White-tailed deer (Odocoileus virginianus), are the largest herbivore found at Indiana Dunes National Lakeshore. Deer live throughout the park and keen-eyed visitors may spot them any time of day.
A low number of predators and the extirpation of others, have contributed to an over population of deer. An overabundance can become a negative influence on the ecosystem. Sensitive vegetation, deer health, and other wildlife are at risk when a population is left unchecked.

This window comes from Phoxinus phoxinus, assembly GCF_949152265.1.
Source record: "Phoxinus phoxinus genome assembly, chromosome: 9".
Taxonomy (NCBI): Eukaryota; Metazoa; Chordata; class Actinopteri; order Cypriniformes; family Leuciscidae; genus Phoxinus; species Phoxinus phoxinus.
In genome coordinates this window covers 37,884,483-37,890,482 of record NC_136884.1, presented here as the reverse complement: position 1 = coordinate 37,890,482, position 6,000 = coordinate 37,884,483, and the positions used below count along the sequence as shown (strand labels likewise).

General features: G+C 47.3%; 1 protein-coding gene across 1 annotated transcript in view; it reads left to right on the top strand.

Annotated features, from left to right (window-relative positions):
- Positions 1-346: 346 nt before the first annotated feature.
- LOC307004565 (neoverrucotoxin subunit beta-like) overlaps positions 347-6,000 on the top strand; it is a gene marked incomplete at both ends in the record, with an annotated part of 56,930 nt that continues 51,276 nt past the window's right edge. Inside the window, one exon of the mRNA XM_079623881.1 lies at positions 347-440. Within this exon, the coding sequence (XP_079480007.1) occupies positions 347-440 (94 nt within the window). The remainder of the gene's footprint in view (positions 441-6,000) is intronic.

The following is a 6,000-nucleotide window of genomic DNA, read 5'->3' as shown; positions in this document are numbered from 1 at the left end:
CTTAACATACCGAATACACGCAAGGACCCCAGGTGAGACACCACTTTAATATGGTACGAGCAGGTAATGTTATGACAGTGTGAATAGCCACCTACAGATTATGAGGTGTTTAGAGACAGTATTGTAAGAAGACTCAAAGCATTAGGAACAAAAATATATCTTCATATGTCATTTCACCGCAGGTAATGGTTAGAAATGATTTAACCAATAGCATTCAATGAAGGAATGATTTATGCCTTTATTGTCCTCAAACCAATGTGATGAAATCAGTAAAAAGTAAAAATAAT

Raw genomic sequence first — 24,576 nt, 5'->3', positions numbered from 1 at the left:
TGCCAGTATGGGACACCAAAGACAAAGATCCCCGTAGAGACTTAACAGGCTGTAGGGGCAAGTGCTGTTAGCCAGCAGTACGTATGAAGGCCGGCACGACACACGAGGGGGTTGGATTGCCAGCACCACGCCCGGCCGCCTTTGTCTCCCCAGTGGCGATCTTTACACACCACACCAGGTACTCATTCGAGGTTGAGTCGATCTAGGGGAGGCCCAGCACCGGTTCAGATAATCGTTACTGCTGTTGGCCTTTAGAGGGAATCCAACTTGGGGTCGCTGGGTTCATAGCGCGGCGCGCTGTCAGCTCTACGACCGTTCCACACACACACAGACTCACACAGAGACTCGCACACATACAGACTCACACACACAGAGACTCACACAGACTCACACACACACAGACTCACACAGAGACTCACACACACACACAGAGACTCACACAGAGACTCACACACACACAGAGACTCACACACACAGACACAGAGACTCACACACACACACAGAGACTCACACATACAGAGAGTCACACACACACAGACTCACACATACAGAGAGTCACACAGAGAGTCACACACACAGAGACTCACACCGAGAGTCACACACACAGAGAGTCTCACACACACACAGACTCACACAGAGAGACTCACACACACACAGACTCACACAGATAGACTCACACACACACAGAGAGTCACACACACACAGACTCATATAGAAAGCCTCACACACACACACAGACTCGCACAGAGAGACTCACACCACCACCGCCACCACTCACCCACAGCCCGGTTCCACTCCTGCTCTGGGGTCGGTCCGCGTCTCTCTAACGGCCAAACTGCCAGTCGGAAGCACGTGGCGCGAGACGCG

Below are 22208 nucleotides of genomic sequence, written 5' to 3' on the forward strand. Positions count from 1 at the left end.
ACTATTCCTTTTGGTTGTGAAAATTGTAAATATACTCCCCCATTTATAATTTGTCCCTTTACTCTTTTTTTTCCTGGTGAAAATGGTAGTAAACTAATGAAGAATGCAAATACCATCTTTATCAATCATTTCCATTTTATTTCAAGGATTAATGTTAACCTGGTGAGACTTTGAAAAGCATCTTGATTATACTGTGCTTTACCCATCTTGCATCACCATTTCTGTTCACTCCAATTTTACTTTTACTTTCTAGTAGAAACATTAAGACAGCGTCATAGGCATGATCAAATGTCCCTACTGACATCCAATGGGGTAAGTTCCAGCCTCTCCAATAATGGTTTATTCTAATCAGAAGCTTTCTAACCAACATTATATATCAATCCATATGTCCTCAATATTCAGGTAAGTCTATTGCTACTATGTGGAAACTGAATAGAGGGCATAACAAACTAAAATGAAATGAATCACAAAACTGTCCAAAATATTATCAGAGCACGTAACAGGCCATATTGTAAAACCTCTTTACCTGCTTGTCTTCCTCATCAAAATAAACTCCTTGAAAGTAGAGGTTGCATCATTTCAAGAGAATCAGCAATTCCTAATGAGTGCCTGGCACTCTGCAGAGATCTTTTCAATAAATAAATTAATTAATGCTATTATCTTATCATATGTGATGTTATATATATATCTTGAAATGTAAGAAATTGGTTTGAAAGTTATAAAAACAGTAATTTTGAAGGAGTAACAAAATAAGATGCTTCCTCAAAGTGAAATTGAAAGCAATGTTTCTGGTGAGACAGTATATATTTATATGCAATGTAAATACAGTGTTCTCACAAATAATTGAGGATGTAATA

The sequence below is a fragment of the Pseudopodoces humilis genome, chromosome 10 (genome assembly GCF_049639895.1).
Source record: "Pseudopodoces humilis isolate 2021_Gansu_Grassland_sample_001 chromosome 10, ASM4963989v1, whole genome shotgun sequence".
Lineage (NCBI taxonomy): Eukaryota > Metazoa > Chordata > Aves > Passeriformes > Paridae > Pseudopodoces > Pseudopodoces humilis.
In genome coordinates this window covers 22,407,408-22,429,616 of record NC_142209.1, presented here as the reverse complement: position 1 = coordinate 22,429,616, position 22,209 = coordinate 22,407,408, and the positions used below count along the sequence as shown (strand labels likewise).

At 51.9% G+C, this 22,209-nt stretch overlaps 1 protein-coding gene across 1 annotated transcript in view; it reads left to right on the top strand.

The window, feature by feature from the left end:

Deer are browsing on nearly all vegetation within reach including rare plants and wildlife habitat. Indiana Dunes National Lakeshore has 123 state-listed plant species and one is also federally listed. In addition, about 113 species of birds are considered regular nesters at the national lakeshore and require plant life. Managing the deer population is important to maintaining a healthy park for all plants, animals, and visitors.
Use caution when driving park roads as deer may be browsing near roadsides.
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Did You Know?
At 126 feet high and moving inward at an average rate of four feet per year, Mt. Baldy is the largest moving dune within Indiana Dunes National Lakeshore.